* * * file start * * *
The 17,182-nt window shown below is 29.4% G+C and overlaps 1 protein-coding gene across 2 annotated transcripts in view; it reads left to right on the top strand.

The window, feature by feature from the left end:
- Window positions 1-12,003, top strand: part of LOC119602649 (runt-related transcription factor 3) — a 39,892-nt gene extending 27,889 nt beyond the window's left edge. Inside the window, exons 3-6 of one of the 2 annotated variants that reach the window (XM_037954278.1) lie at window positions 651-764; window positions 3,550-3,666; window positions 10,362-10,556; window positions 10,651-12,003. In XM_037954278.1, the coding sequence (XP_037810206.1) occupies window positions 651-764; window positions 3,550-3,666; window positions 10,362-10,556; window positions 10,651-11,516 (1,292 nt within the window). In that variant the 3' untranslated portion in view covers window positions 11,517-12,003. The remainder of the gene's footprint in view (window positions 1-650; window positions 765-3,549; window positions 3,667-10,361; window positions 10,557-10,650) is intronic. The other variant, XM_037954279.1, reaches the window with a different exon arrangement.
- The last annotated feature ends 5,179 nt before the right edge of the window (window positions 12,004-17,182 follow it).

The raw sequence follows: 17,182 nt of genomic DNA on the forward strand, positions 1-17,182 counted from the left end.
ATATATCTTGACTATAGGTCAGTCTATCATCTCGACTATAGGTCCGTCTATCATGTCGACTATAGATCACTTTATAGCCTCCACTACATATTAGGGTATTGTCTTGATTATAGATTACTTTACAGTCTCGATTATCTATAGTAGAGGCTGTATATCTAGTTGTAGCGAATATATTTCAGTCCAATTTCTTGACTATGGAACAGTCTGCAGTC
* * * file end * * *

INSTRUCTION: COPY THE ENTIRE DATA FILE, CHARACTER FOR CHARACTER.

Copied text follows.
The 17,182-nt window shown below is 29.4% G+C and overlaps 1 protein-coding gene across 2 annotated transcripts in view; it reads left to right on the top strand.

The window, feature by feature from the left end:
- Window positions 1-12,003, top strand: part of LOC119602649 (runt-related transcription factor 3) — a 39,892-nt gene extending 27,889 nt beyond the window's left edge. Inside the window, exons 3-6 of one of the 2 annotated variants that reach the window (XM_037954278.1) lie at window positions 651-764; window positions 3,550-3,666; window positions 10,362-10,556; window positions 10,651-12,003. In XM_037954278.1, the coding sequence (XP_037810206.1) occupies window positions 651-764; window positions 3,550-3,666; window positions 10,362-10,556; window positions 10,651-11,516 (1,292 nt within the window). In that variant the 3' untranslated portion in view covers window positions 11,517-12,003. The remainder of the gene's footprint in view (window positions 1-650; window positions 765-3,549; window positions 3,667-10,361; window positions 10,557-10,650) is intronic. The other variant, XM_037954279.1, reaches the window with a different exon arrangement.
- The last annotated feature ends 5,179 nt before the right edge of the window (window positions 12,004-17,182 follow it).

The raw sequence follows: 17,182 nt of genomic DNA on the forward strand, positions 1-17,182 counted from the left end.
ATATATCTTGACTATAGGTCAGTCTATCATCTCGACTATAGGTCCGTCTATCATGTCGACTATAGATCACTTTATAGCCTCCACTACATATTAGGGTATTGTCTTGATTATAGATTACTTTACAGTCTCGATTATCTATAGTAGAGGCTGTATATCTAGTTGTAGCGAATATATTTCAGTCCAATTTCTTGACTATGGAACAGTCTGCAGTC